Seedcake or Eccles Cake by Graham Crisp

“So, go on then, how did it go?” Jean Symonds frowned as she watched her companion scoop two rather healthy spoonfuls of sugar into her cup of tea. “I heard there was a bit of excitement, involving a certain Roger Cameron?” 

Martha Mosely sipped the heavily sweetened drink and picked up a sugar-coated Eccles cake that had been perched neatly in the saucer beside her cup. She munched on the cake, her eyes fixed on Jean, who waited patiently for a response from her sweet-toothed friend. 

Finally, she put the half-eaten cake back down onto the saucer and carefully wiped away the crumbs that were deposited in each corner of her mouth. “Well, you know in the first place it was Maud’s idea, you know, to get all togged up and have a glamorous day at the races. “ 

Jean nodded. She took a small sip from her unsweetened cup of coffee. “So, we both had a quick ring around all the girls. Betty, Elizabeth, Margaret, Jackie and of course, Joyce herself. They’re really all up for it, so Betty books us in and I get the minibus organised. It’s a pity you missed it, Jean, you’d have enjoyed it.” Jean looked down at her cup and saucer and uneaten seedcake. Her eyes glistened. “I have to pop over to Mum’s on a Wednesday. With the state she’s in, it would be hell for me if I missed a visit.” 

Martha, lightly held Jean’s arm. “She’s not getting any better then?” Jean shook her head. “I wouldn’t mind if she was consistent. One minute she’s laughing and joking, then she suddenly goes off on one and calls me all sorts of horrible names.” Martha squeezed her arm tightly. “Sorry, Jean, that was insensitive of me, we’ll have to fix another one up.” 

Jean straightened up and bit aggressively into the seedcake. A small chunk of cake broke away and dropped silently into her cup of coffee. The pair burst out laughing. Jean grinned, “I’m such a pig at times. Look away and I’ll get it out.” Martha watched as Jean retrieved the offending lump and slipped it into her mouth. “Mmm. That actually tastes rather nice.”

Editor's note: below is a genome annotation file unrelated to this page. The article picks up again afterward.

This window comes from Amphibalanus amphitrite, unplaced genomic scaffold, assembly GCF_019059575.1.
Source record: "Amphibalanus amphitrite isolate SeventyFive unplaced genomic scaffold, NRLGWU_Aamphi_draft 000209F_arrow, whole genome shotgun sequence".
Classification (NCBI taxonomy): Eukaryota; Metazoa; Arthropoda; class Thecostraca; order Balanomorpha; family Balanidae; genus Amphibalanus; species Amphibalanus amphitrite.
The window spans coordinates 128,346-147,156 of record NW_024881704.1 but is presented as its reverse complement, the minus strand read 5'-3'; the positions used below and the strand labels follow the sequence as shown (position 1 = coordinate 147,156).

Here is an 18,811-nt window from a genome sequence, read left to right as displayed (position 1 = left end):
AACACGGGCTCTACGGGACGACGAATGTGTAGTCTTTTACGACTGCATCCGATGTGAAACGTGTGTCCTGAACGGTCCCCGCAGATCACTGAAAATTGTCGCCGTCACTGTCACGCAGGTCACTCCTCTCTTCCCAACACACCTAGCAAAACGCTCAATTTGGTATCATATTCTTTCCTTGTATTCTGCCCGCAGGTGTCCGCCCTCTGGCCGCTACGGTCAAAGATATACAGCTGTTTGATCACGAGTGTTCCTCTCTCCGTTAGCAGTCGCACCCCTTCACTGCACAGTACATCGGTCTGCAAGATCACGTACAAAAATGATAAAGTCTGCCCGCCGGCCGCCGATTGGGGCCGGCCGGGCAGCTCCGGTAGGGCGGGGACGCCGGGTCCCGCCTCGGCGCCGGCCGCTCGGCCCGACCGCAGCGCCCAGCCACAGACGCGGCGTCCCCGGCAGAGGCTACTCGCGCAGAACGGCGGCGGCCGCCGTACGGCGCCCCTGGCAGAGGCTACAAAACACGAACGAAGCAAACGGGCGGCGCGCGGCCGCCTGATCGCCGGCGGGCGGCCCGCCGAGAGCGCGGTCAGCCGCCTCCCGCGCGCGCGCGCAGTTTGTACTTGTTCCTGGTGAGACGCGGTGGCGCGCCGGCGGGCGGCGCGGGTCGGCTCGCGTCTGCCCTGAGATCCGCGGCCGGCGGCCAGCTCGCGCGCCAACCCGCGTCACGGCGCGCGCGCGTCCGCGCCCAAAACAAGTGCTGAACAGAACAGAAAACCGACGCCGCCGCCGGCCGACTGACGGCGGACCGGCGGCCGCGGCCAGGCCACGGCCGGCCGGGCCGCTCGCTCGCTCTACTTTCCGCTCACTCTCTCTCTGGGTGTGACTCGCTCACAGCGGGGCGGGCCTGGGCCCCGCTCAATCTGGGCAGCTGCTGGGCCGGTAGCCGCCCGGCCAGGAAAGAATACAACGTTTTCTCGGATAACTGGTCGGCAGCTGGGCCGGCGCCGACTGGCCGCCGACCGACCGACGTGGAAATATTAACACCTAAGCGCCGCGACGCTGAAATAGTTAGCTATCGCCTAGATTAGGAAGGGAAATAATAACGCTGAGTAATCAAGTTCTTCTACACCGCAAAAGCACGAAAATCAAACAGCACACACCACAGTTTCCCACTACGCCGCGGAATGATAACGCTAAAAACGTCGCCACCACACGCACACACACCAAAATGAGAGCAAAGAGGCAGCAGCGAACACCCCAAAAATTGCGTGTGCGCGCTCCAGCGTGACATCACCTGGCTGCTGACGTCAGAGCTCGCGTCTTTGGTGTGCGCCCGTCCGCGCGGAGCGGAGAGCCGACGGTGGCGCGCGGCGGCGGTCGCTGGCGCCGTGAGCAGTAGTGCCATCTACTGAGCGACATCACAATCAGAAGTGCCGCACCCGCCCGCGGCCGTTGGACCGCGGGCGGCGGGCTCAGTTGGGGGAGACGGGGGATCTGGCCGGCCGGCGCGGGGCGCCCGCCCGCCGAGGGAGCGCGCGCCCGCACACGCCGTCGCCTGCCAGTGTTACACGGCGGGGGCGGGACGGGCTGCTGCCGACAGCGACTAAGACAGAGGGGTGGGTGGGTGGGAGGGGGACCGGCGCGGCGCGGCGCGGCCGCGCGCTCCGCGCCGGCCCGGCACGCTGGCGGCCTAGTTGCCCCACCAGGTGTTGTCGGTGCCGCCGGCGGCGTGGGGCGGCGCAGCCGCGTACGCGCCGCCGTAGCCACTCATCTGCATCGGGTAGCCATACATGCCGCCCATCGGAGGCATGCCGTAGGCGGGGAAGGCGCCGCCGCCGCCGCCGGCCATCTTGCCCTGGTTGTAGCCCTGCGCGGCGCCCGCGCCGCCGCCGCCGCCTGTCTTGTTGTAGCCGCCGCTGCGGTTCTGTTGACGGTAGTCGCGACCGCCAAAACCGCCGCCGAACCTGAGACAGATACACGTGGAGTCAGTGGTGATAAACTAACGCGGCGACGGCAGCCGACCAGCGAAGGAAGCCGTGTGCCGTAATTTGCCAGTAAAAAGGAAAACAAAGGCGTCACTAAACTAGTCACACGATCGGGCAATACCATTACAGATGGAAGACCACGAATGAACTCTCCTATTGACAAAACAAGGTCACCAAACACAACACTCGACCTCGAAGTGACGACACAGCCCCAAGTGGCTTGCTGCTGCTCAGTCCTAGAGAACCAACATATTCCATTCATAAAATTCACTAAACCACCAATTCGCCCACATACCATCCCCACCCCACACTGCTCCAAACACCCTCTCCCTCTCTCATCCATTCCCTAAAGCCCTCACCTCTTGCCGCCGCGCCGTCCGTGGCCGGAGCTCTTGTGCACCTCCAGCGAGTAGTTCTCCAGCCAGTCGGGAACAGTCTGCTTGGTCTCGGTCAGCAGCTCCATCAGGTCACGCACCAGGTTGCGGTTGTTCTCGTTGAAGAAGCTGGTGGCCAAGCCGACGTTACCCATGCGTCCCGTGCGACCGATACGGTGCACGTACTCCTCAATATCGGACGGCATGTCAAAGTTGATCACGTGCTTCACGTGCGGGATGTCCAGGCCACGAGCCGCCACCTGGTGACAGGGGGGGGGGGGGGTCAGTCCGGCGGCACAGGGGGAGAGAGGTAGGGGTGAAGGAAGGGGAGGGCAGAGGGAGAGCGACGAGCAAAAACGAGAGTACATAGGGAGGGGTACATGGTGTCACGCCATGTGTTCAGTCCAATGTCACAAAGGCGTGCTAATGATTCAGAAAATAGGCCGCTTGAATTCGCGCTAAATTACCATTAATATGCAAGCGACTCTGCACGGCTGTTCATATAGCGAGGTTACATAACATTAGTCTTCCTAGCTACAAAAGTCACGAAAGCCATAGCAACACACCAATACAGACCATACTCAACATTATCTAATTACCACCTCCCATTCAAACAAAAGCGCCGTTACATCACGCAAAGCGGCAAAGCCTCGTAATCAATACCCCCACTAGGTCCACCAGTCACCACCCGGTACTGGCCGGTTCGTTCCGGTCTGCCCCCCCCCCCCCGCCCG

“Anyway, go on with your day at the races. How did Joyce’s dashing Roger find out about it?” 

Martha lightly scratched the side of her nose. “Well, that was me really. I mentioned it to him when I saw him at the bar of the club. I wanted to make it plain to him that it was a girls’ day out and no men were invited. Because you know what he’s like, always trying to muscle in when he’s not wanted.” 

“Joyce is mad on him though, isn’t she? You tell by the way she hangs on to his every word and those puppy dog eyes. She’s like a flaming silly teenager when he’s around.” Jean knitted her eyebrows in a deep frown.

Martha let out a short giggle. “She’s lucky to have him, I mean, after that bastard, excuse my language, of a first husband, Roger is a real gentleman. I would, if you know what I mean, if he wasn’t spoken for!” Martha gave Jean a sly wink. “He’s quite well-off, isn’t he? Made some money in business. No, fair play to Joyce, she deserves some fun.” Jean finished off the remnants of her seedcake and licked her fingers. 

Martha drained her cup. “Anyway, I’ll carry on, it's nearly lunchtime and this place will be heaving.” She took a short intake of breath. 

“So, we had a lovely meal, the weather was great, you know, really sunny and warm. We all had a little flutter. Margaret won a tenner on the first two races. I think the rest of us were down a bit, but it didn’t matter, it was just a bit of fun.” 

“We all lined up outside for the last race. I must say we all looked rather good in our glad rags, a proper bunch of ladies! Then as the final race was just finishing, Joyce gets a text message. We could see her frowning at her phone. She showed it around. It was from Roger. It just said ‘look up into the sky’” 

“So, did you?” Jean leaned forward. 

“Yes, we all looked up and there was a little aeroplane pulling a great big banner behind it. We were all a bit stunned.” 

“What did it say?” 

“Well, would you believe it, it said in great big capital letters - ‘Joyce will you marry me? Roger x.’ You should have seen the look on Joyce’s face. It was a picture. But that’s not all. When the plane doubled back, the banner read on the other side – ‘Well?’” Jean wiped her eyes, “How lovely. How romantic.” Then she halted. Her eyes narrowed. “What did Joyce say?” 

Martha laughed, “She just turned around and whizzed off to the ladies, without saying a word. We all huddled together, speechless. Then Betty says she’s going to find her and off she trots. Anyway, a couple of minutes later, there’s Betty waving at us furiously, grinning all over her face, with Joyce just behind her, giving us the thumbs up.” So, when’s the wedding?” Jean sighed, her head tilted to one side and her hands cupped her chin. 

Martha shrugged. “I’m not sure, but I saw Joyce in that bridal shop on the High Street, just yesterday. So, as the man says, watch this space.” 

The pair simultaneously got up and arm in arm, headed for the door.

Published in Issue #12

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